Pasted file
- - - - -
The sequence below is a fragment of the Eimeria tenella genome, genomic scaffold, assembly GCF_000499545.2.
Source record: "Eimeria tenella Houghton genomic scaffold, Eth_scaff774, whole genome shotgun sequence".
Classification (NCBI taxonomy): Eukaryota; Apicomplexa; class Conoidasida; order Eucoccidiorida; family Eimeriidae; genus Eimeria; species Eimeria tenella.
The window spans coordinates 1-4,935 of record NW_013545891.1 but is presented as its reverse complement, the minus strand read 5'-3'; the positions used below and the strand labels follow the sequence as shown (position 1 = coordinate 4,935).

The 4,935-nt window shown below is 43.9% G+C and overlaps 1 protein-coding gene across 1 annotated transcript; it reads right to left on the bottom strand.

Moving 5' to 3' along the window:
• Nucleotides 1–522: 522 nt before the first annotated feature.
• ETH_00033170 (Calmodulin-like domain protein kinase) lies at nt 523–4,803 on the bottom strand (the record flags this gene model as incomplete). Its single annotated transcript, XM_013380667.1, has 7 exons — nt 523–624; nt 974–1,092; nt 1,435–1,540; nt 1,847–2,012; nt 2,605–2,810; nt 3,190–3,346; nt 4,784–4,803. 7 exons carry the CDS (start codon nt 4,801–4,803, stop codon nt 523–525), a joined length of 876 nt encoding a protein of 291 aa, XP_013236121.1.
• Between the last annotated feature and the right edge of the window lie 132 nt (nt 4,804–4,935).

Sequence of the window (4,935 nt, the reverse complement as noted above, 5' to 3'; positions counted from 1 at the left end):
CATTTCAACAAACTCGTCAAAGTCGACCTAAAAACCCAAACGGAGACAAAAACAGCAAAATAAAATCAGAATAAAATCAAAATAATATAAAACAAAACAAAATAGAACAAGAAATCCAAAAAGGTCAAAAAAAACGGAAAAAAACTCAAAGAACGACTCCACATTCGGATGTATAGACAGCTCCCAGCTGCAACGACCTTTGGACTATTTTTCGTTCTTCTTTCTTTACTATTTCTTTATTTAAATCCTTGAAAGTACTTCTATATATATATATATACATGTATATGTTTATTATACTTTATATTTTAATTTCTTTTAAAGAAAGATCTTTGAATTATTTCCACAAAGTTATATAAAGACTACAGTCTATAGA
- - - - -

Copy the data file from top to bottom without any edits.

The sequence below is a fragment of the Eimeria tenella genome, genomic scaffold, assembly GCF_000499545.2.
Source record: "Eimeria tenella Houghton genomic scaffold, Eth_scaff774, whole genome shotgun sequence".
Classification (NCBI taxonomy): Eukaryota; Apicomplexa; class Conoidasida; order Eucoccidiorida; family Eimeriidae; genus Eimeria; species Eimeria tenella.
The window spans coordinates 1-4,935 of record NW_013545891.1 but is presented as its reverse complement, the minus strand read 5'-3'; the positions used below and the strand labels follow the sequence as shown (position 1 = coordinate 4,935).

The 4,935-nt window shown below is 43.9% G+C and overlaps 1 protein-coding gene across 1 annotated transcript; it reads right to left on the bottom strand.

Moving 5' to 3' along the window:
• Nucleotides 1–522: 522 nt before the first annotated feature.
• ETH_00033170 (Calmodulin-like domain protein kinase) lies at nt 523–4,803 on the bottom strand (the record flags this gene model as incomplete). Its single annotated transcript, XM_013380667.1, has 7 exons — nt 523–624; nt 974–1,092; nt 1,435–1,540; nt 1,847–2,012; nt 2,605–2,810; nt 3,190–3,346; nt 4,784–4,803. 7 exons carry the CDS (start codon nt 4,801–4,803, stop codon nt 523–525), a joined length of 876 nt encoding a protein of 291 aa, XP_013236121.1.
• Between the last annotated feature and the right edge of the window lie 132 nt (nt 4,804–4,935).

Sequence of the window (4,935 nt, the reverse complement as noted above, 5' to 3'; positions counted from 1 at the left end):
CATTTCAACAAACTCGTCAAAGTCGACCTAAAAACCCAAACGGAGACAAAAACAGCAAAATAAAATCAGAATAAAATCAAAATAATATAAAACAAAACAAAATAGAACAAGAAATCCAAAAAGGTCAAAAAAAACGGAAAAAAACTCAAAGAACGACTCCACATTCGGATGTATAGACAGCTCCCAGCTGCAACGACCTTTGGACTATTTTTCGTTCTTCTTTCTTTACTATTTCTTTATTTAAATCCTTGAAAGTACTTCTATATATATATATATACATGTATATGTTTATTATACTTTATATTTTAATTTCTTTTAAAGAAAGATCTTTGAATTATTTCCACAAAGTTATATAAAGACTACAGTCTATAGA